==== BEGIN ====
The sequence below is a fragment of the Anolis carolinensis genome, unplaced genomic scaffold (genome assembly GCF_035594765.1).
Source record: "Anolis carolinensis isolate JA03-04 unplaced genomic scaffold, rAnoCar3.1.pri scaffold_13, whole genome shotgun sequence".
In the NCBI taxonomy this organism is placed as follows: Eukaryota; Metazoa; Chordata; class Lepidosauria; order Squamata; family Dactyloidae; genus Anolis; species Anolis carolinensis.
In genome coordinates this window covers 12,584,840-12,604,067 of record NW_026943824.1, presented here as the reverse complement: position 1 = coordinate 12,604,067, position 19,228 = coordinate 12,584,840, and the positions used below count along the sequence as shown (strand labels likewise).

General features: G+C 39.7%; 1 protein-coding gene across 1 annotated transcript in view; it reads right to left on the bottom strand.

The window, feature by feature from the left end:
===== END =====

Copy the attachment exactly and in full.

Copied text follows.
The sequence below is a fragment of the Anolis carolinensis genome, unplaced genomic scaffold (genome assembly GCF_035594765.1).
Source record: "Anolis carolinensis isolate JA03-04 unplaced genomic scaffold, rAnoCar3.1.pri scaffold_13, whole genome shotgun sequence".
In the NCBI taxonomy this organism is placed as follows: Eukaryota; Metazoa; Chordata; class Lepidosauria; order Squamata; family Dactyloidae; genus Anolis; species Anolis carolinensis.
In genome coordinates this window covers 12,584,840-12,604,067 of record NW_026943824.1, presented here as the reverse complement: position 1 = coordinate 12,604,067, position 19,228 = coordinate 12,584,840, and the positions used below count along the sequence as shown (strand labels likewise).

General features: G+C 39.7%; 1 protein-coding gene across 1 annotated transcript in view; it reads right to left on the bottom strand.

The window, feature by feature from the left end: